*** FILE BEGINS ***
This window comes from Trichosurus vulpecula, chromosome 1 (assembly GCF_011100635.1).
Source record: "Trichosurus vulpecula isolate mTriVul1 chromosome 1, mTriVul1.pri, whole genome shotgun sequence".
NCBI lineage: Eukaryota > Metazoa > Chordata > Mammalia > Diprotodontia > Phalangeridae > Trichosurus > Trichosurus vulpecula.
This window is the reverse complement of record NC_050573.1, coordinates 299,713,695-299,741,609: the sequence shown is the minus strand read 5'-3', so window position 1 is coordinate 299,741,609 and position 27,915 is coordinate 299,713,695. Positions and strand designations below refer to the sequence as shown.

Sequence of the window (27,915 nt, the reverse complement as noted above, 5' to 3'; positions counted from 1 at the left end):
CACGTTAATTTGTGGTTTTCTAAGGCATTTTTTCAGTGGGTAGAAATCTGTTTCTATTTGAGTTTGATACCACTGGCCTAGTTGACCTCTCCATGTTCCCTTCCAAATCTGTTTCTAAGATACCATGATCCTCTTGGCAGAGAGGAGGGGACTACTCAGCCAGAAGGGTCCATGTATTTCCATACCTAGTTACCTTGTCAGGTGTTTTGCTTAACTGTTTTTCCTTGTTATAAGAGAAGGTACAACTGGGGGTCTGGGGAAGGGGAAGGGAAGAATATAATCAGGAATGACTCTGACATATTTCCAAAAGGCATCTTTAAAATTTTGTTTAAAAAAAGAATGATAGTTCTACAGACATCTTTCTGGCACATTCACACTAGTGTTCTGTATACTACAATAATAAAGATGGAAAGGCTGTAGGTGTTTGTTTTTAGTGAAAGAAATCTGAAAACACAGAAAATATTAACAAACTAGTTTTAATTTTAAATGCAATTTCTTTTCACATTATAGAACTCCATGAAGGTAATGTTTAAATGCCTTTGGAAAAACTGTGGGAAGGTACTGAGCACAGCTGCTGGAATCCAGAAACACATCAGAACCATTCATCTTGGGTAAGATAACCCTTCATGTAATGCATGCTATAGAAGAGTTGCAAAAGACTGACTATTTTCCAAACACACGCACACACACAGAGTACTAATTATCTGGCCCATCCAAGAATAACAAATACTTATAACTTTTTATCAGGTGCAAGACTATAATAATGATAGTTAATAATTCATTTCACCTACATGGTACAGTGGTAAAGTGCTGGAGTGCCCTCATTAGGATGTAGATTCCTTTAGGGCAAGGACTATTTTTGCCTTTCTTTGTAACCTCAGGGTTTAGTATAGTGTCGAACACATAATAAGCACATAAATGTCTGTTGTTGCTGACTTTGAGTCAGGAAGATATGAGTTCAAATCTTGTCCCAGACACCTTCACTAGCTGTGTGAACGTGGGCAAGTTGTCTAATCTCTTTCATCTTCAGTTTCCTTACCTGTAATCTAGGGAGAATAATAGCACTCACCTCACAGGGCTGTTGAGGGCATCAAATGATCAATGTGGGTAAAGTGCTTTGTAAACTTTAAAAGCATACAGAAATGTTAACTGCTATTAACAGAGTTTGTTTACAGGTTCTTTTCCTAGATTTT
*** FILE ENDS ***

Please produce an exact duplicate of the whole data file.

This window comes from Trichosurus vulpecula, chromosome 1 (assembly GCF_011100635.1).
Source record: "Trichosurus vulpecula isolate mTriVul1 chromosome 1, mTriVul1.pri, whole genome shotgun sequence".
NCBI lineage: Eukaryota > Metazoa > Chordata > Mammalia > Diprotodontia > Phalangeridae > Trichosurus > Trichosurus vulpecula.
This window is the reverse complement of record NC_050573.1, coordinates 299,713,695-299,741,609: the sequence shown is the minus strand read 5'-3', so window position 1 is coordinate 299,741,609 and position 27,915 is coordinate 299,713,695. Positions and strand designations below refer to the sequence as shown.

Sequence of the window (27,915 nt, the reverse complement as noted above, 5' to 3'; positions counted from 1 at the left end):
CACGTTAATTTGTGGTTTTCTAAGGCATTTTTTCAGTGGGTAGAAATCTGTTTCTATTTGAGTTTGATACCACTGGCCTAGTTGACCTCTCCATGTTCCCTTCCAAATCTGTTTCTAAGATACCATGATCCTCTTGGCAGAGAGGAGGGGACTACTCAGCCAGAAGGGTCCATGTATTTCCATACCTAGTTACCTTGTCAGGTGTTTTGCTTAACTGTTTTTCCTTGTTATAAGAGAAGGTACAACTGGGGGTCTGGGGAAGGGGAAGGGAAGAATATAATCAGGAATGACTCTGACATATTTCCAAAAGGCATCTTTAAAATTTTGTTTAAAAAAAGAATGATAGTTCTACAGACATCTTTCTGGCACATTCACACTAGTGTTCTGTATACTACAATAATAAAGATGGAAAGGCTGTAGGTGTTTGTTTTTAGTGAAAGAAATCTGAAAACACAGAAAATATTAACAAACTAGTTTTAATTTTAAATGCAATTTCTTTTCACATTATAGAACTCCATGAAGGTAATGTTTAAATGCCTTTGGAAAAACTGTGGGAAGGTACTGAGCACAGCTGCTGGAATCCAGAAACACATCAGAACCATTCATCTTGGGTAAGATAACCCTTCATGTAATGCATGCTATAGAAGAGTTGCAAAAGACTGACTATTTTCCAAACACACGCACACACACAGAGTACTAATTATCTGGCCCATCCAAGAATAACAAATACTTATAACTTTTTATCAGGTGCAAGACTATAATAATGATAGTTAATAATTCATTTCACCTACATGGTACAGTGGTAAAGTGCTGGAGTGCCCTCATTAGGATGTAGATTCCTTTAGGGCAAGGACTATTTTTGCCTTTCTTTGTAACCTCAGGGTTTAGTATAGTGTCGAACACATAATAAGCACATAAATGTCTGTTGTTGCTGACTTTGAGTCAGGAAGATATGAGTTCAAATCTTGTCCCAGACACCTTCACTAGCTGTGTGAACGTGGGCAAGTTGTCTAATCTCTTTCATCTTCAGTTTCCTTACCTGTAATCTAGGGAGAATAATAGCACTCACCTCACAGGGCTGTTGAGGGCATCAAATGATCAATGTGGGTAAAGTGCTTTGTAAACTTTAAAAGCATACAGAAATGTTAACTGCTATTAACAGAGTTTGTTTACAGGTTCTTTTCCTAGATTTT